I also really didn't like the camera work. They used a shaky "realistic" style of camera work in many places that was designed to make you feel like you were looking at the scene in first person. I haven't seen Saving Private Ryan, but my husband tells me it was a lot like that style. I would have been fine with it if they only used that technique a little bit, but I think they over did it. It also left me with a horrible migraine, which is just no fun.

Bottom line? It's was better done than Twilight but not as good as the later Harry Potter movies. If you love the books (and don't get migraines easily) by all means, go see it! You will probably really enjoy it. If you haven't read the books, well you might not like it as much, but it's still not a bad movie.


  1. To be honest, I had never heard of the book series until a movie was announced and started to be cast (to be fair, though, it was the same for Twilight and Harry Potter and even The Princess Diaries and Nicholas Sparks books. I really suck at discovering books before they're turned into movies). I knew absolutely NOTHING about The Hunger Games until AubrieAnne did a book review on her blog. From the sound of things, it's somewhat my kind of thing. Sure, I hate books that have violence, but the whole "what society is like after the fall of our civilization" concept is intriguing to me. It's the reason I bought the "Uglies" books by Scott Westerfield. I do plan on reading the books in the future and my mom and I would like to see the movie in a couple weeks (after the craziness has died down). Thanks for the movie review.

  2. Ankjsdfkbdfkjd!!!!!

    I just wrote a whole thing and then accidently X-ed out of the website!! So, I will try and recreate what I was saying, but in far less words! I will say my comment was great, though!

    So, about the book, I couldnt have agreed with you more. The gruesomness is the number one excuse I hear from people who have not read the book. But, like you mentioned, that is not the focus! It's more about the bravery of these children, especially Katniss, to have the courage to face this, not lose themselves in the captitol and the injustice, get home to their families, and start fighting back for the first time in 74 years! What is happening to them is not their fault, it is the fault of others, elders, that fear the power even a child can have in raising hope.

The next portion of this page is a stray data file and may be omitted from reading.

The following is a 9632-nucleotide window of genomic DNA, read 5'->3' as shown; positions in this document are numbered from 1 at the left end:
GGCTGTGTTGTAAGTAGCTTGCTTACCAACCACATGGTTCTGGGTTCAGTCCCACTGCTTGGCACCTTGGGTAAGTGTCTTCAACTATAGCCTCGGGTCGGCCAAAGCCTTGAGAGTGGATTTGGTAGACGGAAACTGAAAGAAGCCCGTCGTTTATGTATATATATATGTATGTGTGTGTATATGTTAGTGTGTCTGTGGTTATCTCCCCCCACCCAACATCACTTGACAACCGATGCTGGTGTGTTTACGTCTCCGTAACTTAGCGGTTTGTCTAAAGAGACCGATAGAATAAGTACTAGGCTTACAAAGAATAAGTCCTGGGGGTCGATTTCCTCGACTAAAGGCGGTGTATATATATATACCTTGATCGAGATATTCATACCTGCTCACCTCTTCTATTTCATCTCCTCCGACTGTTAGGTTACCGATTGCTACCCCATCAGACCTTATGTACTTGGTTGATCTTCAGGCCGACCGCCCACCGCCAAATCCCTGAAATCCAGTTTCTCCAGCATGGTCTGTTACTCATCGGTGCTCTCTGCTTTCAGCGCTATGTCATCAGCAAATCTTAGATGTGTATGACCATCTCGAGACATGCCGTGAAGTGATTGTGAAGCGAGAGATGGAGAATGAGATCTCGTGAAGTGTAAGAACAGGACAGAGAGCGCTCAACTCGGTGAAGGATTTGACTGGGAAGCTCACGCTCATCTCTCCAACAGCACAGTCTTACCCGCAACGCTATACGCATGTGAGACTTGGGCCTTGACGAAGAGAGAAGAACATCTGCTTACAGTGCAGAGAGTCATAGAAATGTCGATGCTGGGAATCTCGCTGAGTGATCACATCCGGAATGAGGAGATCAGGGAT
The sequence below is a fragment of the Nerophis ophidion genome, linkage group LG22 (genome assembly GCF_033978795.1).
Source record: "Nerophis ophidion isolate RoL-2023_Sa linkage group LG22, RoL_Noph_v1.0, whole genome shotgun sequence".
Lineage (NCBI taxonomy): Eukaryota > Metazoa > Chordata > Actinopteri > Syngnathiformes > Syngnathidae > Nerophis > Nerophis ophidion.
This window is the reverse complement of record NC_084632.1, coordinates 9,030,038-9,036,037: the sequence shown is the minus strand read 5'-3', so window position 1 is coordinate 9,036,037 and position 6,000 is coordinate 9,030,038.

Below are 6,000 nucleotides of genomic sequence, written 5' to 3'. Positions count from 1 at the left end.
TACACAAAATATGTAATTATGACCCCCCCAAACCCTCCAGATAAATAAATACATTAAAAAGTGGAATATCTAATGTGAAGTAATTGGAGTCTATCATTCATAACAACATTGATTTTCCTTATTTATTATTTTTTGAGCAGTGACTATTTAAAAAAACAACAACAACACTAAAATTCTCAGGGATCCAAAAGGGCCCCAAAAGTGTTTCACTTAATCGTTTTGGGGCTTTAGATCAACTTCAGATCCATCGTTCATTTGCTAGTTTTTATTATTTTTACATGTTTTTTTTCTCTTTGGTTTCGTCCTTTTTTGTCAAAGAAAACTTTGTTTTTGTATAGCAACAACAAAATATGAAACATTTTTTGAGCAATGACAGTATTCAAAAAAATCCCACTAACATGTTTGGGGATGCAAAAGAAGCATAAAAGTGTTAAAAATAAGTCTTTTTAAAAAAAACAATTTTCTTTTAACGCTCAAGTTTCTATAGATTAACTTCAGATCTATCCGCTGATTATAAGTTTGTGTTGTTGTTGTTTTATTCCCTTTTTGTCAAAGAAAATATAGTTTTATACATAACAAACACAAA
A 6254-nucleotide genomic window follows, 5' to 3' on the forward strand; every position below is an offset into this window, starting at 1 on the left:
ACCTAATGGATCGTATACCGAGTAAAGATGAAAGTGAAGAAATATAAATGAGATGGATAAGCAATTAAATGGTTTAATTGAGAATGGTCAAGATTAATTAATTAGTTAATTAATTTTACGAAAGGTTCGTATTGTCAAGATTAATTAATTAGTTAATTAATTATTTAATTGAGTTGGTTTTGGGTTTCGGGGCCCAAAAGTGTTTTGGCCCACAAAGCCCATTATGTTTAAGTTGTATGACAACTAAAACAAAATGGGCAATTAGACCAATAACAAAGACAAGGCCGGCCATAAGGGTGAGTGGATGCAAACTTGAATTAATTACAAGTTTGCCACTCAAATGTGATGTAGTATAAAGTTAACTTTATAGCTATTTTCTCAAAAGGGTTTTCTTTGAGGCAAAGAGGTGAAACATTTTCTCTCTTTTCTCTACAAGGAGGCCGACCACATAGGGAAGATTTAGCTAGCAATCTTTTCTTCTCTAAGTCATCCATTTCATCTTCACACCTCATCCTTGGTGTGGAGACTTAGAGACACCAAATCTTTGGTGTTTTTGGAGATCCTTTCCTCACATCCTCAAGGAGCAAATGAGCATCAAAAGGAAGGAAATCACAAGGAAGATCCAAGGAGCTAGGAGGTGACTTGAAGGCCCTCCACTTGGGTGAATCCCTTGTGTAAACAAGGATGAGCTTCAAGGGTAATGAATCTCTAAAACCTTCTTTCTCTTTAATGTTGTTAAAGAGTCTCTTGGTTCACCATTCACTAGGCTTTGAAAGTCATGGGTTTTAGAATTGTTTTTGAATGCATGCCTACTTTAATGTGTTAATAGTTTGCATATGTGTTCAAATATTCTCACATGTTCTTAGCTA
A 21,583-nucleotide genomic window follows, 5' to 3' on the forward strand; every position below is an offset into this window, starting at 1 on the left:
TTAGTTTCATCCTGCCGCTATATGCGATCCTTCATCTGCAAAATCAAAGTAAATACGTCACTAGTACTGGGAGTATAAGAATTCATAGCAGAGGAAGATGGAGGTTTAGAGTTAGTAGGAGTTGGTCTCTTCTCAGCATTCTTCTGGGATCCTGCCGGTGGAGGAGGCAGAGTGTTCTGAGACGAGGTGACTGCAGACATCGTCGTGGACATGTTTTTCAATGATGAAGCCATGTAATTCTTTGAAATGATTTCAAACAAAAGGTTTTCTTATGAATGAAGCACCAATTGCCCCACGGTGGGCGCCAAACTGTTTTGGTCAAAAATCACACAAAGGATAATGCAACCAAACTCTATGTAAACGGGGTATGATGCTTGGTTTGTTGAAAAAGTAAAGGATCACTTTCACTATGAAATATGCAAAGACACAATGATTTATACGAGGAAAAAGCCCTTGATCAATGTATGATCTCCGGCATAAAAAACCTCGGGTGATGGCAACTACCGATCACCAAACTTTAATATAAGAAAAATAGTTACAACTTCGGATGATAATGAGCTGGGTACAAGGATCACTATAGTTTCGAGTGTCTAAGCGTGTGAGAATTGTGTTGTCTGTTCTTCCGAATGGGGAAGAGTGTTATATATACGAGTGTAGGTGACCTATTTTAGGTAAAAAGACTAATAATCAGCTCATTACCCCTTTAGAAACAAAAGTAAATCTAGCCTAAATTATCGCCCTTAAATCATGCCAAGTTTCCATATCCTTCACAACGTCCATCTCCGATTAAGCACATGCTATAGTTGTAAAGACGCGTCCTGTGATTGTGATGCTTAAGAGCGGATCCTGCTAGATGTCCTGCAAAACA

Their character is what defines these books and makes them worth reading. They give you the hope and courage you need to continue reading.

    As for the movie, I'm mostly on the side of the fence of really enjoying it. I miss very small things that only a reader would be endeared to, like Katniss yelling at Peeta for being too noises while they are hunting during the games, or Haymitch being much slobbier at the beginning and falling off the stage at the reaping. But, the movie is already almost 2 1/2 hours long and I can't think of anything I would have wanted them to remove to find more room for other stuff.

    Also, I went with a friend that had not read the books first and she said that she got it, she wasn't too confused, but she could not depend on the usual devices, such as dialog or narration to tell her what was happening, instead she had to look to the actors movements, glances, comments, etc to fill her in.

    On that note, I thought the young cast of this movie was wildly talented!!! Especially Jennifer Lawrence! Way to really bring a character to life. If some other young actors or actresses had even half the talent of Lawrence or her costars, we all might enjoy some of these books to movies concepts a lot more. :)